The B1 project, like the previous A1, became the basis for the whole family. Thus, several of its upgrades were carried out: B2, B3 and B4. From each other, they differed in technical features and the number of manufactured boats. After twenty submarines of the B1 variant, only six B2 submarines and three B3 / 4 submarines were made. The construction of eight B2 and twelve B3 / 4 was canceled. By the end of 43, when this decision was made, Japan needed other weapons for its fleet.
However, the reduction in construction did not affect the overall plans of the Japanese command. Back in 1942, the design of a new type of submarine aircraft carrier, designated I-400, was started. Submarines with a submerged displacement of more than 6500 tons and a length of about 120 meters should have a submarine range of 110 kilometers and a surface more than 60 thousand kilometers. In doing so, they had to carry 20 torpedoes and 3-4 aircraft. Especially for boats I-400 developed aircraft Aichi M6A Seiran. This aircraft could already carry serious weapons in the form of two 250-kilogram or one 800 kg caliber bomb. In addition, the possibility of using special containers with rodent vectors of diseases was seriously considered. Only one discharge of such a container on the continental territory of the United States could lead to serious consequences. And the range of the submarine allowed to go beyond the Pacific.
The photo depicts the head submarine of the I-400 series on the day after it was handed over to the Americans. Japanese submarines of the I-400 series were the largest submarines before the appearance of atomic submarines. Their design was launched by Admiral Yamamoto, who needed an underwater aircraft carrier capable of carrying seaplanes armed with 800-kg bomb or a pilot. This aircraft was the Aichi M6A "Seiran" (Mountain Haze), which, by the way, did not receive a nickname from the allies, among the few late Japanese cars. Of the 18 boats planned for construction, the entire 3 was completed, but they also did not take part in the hostilities.
The head boat of the I-400 project was laid in February of the 43. The fleet wanted to get 18 such submarines. However, just a few months after laying the first submarine of the series, the plans had to be cut in half. The constant deterioration of the situation on the fronts led to the fact that until the end of the war of the planned six submarines, the Japanese managed to lay only six. As for the completion of construction, four boats were launched, and only three were put into operation. Of particular interest is the design of these boats. The hull lines were non-standard for such equipment of Japanese and foreign production. So, to ensure the required internal volume and preserve acceptable dimensions in the bow, the hull of the boat had an 8-shaped section. To the central part, the section smoothly turned into a semblance of the “∞” sign, and the feed again looked like a figure eight. Such a profile of a double-hull boat was due to the fact that the technical task required a large amount of fuel on board, and a separate hangar led to an increase in the vertical dimensions of the structure. Therefore, a tubular sealed hangar with a diameter of about 3,5 meter was placed in the middle of the boat, under the wheelhouse. Due to the shape of the middle part of the hull, it did not lead to a significant increase in the height of the boat. In a ready for use form on the boat could be three M6A aircraft. Before the submarine took off, the sailors opened the hangar doors, installed the aircraft on a catapult (on the bow of the boat), laid out its plane and the pilot took off. The plane landed on water, from where it was raised by a crane. In addition to the three airplanes ready for departure, a fourth could be transported in a disassembled form, but the volume of the room was only enough for three assembled ones.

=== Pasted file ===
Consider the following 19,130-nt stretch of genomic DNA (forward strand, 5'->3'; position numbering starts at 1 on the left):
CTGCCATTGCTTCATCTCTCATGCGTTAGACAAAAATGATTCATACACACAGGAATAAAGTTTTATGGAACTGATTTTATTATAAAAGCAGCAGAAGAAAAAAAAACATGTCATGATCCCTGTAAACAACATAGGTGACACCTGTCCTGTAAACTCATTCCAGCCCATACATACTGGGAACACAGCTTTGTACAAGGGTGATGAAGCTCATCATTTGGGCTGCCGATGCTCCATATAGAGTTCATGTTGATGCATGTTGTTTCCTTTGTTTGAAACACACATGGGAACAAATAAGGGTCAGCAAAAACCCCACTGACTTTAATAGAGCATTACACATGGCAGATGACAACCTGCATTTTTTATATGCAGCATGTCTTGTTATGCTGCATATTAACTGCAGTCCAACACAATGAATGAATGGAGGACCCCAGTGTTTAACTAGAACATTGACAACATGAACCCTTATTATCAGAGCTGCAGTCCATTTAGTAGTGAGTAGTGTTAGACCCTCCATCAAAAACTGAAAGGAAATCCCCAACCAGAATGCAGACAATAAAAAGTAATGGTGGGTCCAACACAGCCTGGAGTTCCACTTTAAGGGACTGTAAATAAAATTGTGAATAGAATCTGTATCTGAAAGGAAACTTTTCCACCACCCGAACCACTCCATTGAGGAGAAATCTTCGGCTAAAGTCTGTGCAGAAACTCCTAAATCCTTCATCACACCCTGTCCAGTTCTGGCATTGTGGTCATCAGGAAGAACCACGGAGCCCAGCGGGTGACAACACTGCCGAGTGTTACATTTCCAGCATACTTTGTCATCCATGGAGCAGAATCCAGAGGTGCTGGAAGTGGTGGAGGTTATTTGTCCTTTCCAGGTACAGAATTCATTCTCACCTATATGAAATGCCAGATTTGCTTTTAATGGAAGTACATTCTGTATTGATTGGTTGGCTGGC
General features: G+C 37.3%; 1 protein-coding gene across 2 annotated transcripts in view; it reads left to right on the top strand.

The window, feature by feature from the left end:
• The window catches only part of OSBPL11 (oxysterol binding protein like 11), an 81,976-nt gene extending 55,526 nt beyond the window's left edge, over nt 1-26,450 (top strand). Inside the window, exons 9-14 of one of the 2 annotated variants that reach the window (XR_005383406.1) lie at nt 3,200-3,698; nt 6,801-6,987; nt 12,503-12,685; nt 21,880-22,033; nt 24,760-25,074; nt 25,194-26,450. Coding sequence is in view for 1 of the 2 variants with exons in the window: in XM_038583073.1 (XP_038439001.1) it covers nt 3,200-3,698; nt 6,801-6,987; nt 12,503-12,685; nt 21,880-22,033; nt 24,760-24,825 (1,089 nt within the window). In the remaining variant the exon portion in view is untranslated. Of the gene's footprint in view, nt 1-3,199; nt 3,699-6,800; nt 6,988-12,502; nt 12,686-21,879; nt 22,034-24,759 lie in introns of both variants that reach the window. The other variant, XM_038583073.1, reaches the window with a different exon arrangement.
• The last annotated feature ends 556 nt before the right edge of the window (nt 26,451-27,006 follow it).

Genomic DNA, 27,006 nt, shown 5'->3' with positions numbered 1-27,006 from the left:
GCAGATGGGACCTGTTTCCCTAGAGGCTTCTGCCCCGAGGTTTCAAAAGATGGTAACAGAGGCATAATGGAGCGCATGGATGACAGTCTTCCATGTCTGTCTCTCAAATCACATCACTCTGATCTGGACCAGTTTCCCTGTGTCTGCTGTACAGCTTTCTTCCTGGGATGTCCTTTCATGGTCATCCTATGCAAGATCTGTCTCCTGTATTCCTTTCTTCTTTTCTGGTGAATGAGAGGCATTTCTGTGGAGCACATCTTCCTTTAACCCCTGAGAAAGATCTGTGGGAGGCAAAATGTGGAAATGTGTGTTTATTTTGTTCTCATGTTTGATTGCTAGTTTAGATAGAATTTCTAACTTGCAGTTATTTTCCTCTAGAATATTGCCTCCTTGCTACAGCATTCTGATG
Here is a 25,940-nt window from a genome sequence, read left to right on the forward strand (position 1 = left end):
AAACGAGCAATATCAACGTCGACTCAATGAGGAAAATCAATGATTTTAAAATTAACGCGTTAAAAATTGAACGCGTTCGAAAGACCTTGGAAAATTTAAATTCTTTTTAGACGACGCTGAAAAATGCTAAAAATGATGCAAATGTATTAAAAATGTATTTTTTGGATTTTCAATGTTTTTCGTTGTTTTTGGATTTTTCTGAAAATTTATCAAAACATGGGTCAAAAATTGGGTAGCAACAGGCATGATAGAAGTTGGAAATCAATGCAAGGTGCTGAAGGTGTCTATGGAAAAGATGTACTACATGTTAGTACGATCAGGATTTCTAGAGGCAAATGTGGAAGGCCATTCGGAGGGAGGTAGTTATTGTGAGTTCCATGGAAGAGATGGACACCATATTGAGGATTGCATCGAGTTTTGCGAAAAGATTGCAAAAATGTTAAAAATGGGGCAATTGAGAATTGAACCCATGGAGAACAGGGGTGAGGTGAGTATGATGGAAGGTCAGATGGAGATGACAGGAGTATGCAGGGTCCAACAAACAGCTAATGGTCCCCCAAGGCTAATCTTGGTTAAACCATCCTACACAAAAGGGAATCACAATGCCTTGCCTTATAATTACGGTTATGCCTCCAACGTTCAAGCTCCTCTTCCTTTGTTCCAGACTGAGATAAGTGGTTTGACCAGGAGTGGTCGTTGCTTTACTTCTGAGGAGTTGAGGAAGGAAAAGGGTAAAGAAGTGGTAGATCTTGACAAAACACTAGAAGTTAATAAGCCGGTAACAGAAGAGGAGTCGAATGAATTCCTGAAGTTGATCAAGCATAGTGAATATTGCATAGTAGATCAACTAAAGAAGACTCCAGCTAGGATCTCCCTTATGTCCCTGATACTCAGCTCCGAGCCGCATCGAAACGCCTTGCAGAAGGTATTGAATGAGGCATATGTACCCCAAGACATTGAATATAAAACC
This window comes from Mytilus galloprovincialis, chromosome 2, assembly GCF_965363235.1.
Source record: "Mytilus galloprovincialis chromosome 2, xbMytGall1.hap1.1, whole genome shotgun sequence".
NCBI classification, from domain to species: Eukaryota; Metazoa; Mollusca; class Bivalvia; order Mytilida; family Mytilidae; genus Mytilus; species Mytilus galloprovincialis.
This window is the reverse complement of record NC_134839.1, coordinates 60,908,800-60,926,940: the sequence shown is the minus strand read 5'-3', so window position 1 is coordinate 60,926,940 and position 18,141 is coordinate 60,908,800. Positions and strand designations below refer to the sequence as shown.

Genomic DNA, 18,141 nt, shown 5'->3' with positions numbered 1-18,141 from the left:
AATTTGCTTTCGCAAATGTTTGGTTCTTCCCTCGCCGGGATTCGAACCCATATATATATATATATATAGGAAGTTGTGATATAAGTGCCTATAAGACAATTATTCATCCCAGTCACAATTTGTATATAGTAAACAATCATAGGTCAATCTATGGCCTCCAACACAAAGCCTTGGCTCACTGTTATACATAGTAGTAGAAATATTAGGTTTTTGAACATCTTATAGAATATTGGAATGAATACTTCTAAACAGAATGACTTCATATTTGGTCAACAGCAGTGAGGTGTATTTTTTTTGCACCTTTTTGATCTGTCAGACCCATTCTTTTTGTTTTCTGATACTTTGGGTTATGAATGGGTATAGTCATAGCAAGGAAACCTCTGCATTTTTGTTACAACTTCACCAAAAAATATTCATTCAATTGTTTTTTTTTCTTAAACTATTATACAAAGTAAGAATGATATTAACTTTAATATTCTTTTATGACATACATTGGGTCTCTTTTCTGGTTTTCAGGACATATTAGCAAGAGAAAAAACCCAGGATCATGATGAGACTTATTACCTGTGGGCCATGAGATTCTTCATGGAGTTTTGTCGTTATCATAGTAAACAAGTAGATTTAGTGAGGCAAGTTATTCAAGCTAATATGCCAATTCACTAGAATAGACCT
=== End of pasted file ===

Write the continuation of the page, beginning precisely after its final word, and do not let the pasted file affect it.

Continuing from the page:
The Japanese aircraft carrier submarine I-401 is moored at Pearl Harbor. US military experts are studying the internal structure of the boat, one of three aircraft-carrying boats of the I-400 series, surrendered to the Americans
Due to persistent problems with resources, the head boat of the I-400 project was commissioned by the Japanese Navy only on December 30 of the year 1944. The 8 of January of the next 45 was followed by the I-401 of the same project, and the third I-402 became a warship only at the end of July. Of course, these submarines did not have time to do something to change the situation at the front. In August, the month of 45, a few days before the end of the Second World War, the crews of the boats decided to surrender to the Americans. Boats I-400 and I-401 for a few months of their combat work did not have time to war up properly. So, first they received an order to attack the locks of the Panama Canal. However, the leadership of the fleet soon realized the futility of such an operation and canceled its order. Now, submarine aircraft carriers had to go to the atoll of the Uliti and attack the American ships stationed there. On August 6, the boats went out to sea, but after a couple of days they returned - a fire occurred on I-400 and repair was necessary. I-401, in turn, could not cope with the task on their own. Repeated exit was first planned on the 17-th number. Then the beginning of the operation was transferred to August 25, but in the end the 20 of the boat commanders received an order to destroy all offensive weapons. Execution of this order meant only one thing - aircraft carrier boats could no longer do anything to save Japan from defeat. The crew of I-400 shot the torpedoes into the sea and dropped the planes into the water. The captain of the boat I-401 Aridzumi, giving the order to do the same, shot himself.
Japanese aircraft carrier submarine I-401, surrendered to the Americans, moored in Tokyo Bay
History Japanese submarine aircraft carriers ended in the spring of 1946. After putting the I-400 boats to the Americans, they were taken to Pearl Harbor, where they were carefully studied. In March, 46, the Soviet Union, in accordance with the available agreements, demanded that the United States provide access to Japanese miracle weapons. Not wanting to share trophies, the US command issued an order to destroy them. On April 1, not far from Pearl Harbor, I-402 was shot by torpedoes, and on May 31 I-400 and I-401 set off to the bottom.